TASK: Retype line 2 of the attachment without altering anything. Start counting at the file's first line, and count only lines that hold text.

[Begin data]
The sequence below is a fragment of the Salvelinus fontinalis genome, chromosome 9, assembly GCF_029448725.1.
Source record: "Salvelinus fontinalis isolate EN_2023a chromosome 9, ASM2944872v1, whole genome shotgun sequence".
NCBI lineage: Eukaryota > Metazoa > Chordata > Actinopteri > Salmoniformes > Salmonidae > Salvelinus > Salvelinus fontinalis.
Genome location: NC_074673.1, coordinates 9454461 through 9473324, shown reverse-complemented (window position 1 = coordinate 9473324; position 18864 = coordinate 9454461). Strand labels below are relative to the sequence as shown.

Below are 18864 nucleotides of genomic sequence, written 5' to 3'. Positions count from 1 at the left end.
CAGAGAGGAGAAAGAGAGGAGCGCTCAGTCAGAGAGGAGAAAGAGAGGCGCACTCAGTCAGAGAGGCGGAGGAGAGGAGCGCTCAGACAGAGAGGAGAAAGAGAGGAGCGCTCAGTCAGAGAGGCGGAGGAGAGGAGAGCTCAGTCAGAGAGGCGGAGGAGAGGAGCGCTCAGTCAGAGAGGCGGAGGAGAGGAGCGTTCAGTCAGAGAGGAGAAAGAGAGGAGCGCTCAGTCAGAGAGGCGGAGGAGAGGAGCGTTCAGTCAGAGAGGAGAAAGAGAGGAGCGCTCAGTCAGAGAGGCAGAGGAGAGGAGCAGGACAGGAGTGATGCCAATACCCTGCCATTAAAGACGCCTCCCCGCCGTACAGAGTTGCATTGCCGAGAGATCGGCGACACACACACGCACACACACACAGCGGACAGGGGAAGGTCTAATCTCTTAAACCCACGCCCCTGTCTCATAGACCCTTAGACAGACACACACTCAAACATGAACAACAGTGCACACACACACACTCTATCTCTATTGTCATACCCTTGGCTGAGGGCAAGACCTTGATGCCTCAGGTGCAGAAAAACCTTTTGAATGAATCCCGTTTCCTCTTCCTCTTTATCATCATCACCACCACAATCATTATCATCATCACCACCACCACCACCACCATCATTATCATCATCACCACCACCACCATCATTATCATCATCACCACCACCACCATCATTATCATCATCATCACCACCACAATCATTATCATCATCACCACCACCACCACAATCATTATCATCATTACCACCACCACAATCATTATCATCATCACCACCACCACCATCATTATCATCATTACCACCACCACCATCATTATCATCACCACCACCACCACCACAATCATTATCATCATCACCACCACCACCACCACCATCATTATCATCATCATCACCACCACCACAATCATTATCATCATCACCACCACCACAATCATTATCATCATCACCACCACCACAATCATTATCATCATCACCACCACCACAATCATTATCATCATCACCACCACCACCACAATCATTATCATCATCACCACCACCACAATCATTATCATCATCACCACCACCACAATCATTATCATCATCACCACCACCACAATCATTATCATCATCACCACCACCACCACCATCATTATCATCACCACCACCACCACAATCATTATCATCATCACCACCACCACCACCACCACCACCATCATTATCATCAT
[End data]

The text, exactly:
Source record: "Salvelinus fontinalis isolate EN_2023a chromosome 9, ASM2944872v1, whole genome shotgun sequence".